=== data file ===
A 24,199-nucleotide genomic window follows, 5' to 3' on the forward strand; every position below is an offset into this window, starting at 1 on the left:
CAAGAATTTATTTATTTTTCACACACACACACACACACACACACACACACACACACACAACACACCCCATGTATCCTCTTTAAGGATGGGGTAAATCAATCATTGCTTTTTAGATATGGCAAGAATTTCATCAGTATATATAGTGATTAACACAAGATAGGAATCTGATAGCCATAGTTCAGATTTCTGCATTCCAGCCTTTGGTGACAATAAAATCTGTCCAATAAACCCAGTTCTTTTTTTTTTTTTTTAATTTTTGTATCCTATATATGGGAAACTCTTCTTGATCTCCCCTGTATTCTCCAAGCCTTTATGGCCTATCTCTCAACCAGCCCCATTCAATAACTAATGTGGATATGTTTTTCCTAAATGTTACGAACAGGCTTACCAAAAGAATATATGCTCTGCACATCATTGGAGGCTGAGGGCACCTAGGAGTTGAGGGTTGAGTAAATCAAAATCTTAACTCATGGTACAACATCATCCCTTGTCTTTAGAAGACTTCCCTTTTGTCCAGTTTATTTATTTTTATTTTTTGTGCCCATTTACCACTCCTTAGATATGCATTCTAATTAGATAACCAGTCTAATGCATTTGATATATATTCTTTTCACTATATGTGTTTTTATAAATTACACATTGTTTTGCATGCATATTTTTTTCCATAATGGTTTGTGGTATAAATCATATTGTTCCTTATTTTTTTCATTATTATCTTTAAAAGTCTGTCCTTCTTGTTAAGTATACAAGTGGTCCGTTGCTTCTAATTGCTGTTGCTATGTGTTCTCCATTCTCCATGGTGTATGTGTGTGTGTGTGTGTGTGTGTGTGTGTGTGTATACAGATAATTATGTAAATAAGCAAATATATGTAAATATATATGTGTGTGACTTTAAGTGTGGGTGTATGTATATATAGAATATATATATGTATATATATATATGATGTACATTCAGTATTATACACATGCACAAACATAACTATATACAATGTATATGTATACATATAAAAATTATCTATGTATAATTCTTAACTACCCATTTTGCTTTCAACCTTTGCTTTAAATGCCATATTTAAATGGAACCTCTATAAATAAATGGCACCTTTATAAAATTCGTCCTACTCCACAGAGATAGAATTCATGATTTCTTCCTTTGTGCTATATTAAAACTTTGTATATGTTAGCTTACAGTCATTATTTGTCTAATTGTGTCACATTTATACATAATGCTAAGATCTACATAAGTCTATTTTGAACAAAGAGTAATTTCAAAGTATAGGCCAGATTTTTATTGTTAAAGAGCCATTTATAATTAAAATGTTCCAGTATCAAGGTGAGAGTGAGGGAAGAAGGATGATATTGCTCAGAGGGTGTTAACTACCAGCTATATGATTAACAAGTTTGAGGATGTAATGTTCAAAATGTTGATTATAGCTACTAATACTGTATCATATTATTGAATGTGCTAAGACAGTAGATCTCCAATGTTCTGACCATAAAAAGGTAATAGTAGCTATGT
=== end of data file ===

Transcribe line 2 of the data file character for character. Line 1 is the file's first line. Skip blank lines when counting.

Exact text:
CAAGAATTTATTTATTTTTCACACACACACACACACACACACACACACACACACACACAACACACCCCATGTATCCTCTTTAAGGATGGGGTAAATCAATCATTGCTTTTTAGATATGGCAAGAATTTCATCAGTATATATAGTGATTAACACAAGATAGGAATCTGATAGCCATAGTTCAGATTTCTGCATTCCAGCCTTTGGTGACAATAAAATCTGTCCAATAAACCCAGTTCTTTTTTTTTTTTTTTAATTTTTGTATCCTATATATGGGAAACTCTTCTTGATCTCCCCTGTATTCTCCAAGCCTTTATGGCCTATCTCTCAACCAGCCCCATTCAATAACTAATGTGGATATGTTTTTCCTAAATGTTACGAACAGGCTTACCAAAAGAATATATGCTCTGCACATCATTGGAGGCTGAGGGCACCTAGGAGTTGAGGGTTGAGTAAATCAAAATCTTAACTCATGGTACAACATCATCCCTTGTCTTTAGAAGACTTCCCTTTTGTCCAGTTTATTTATTTTTATTTTTTGTGCCCATTTACCACTCCTTAGATATGCATTCTAATTAGATAACCAGTCTAATGCATTTGATATATATTCTTTTCACTATATGTGTTTTTATAAATTACACATTGTTTTGCATGCATATTTTTTTCCATAATGGTTTGTGGTATAAATCATATTGTTCCTTATTTTTTTCATTATTATCTTTAAAAGTCTGTCCTTCTTGTTAAGTATACAAGTGGTCCGTTGCTTCTAATTGCTGTTGCTATGTGTTCTCCATTCTCCATGGTGTATGTGTGTGTGTGTGTGTGTGTGTGTGTGTGTGTATACAGATAATTATGTAAATAAGCAAATATATGTAAATATATATGTGTGTGACTTTAAGTGTGGGTGTATGTATATATAGAATATATATATGTATATATATATATGATGTACATTCAGTATTATACACATGCACAAACATAACTATATACAATGTATATGTATACATATAAAAATTATCTATGTATAATTCTTAACTACCCATTTTGCTTTCAACCTTTGCTTTAAATGCCATATTTAAATGGAACCTCTATAAATAAATGGCACCTTTATAAAATTCGTCCTACTCCACAGAGATAGAATTCATGATTTCTTCCTTTGTGCTATATTAAAACTTTGTATATGTTAGCTTACAGTCATTATTTGTCTAATTGTGTCACATTTATACATAATGCTAAGATCTACATAAGTCTATTTTGAACAAAGAGTAATTTCAAAGTATAGGCCAGATTTTTATTGTTAAAGAGCCATTTATAATTAAAATGTTCCAGTATCAAGGTGAGAGTGAGGGAAGAAGGATGATATTGCTCAGAGGGTGTTAACTACCAGCTATATGATTAACAAGTTTGAGGATGTAATGTTCAAAATGTTGATTATAGCTACTAATACTGTATCATATTATTGAATGTGCTAAGACAGTAGATCTCCAATGTTCTGACCATAAAAAGGTAATAGTAGCTATGT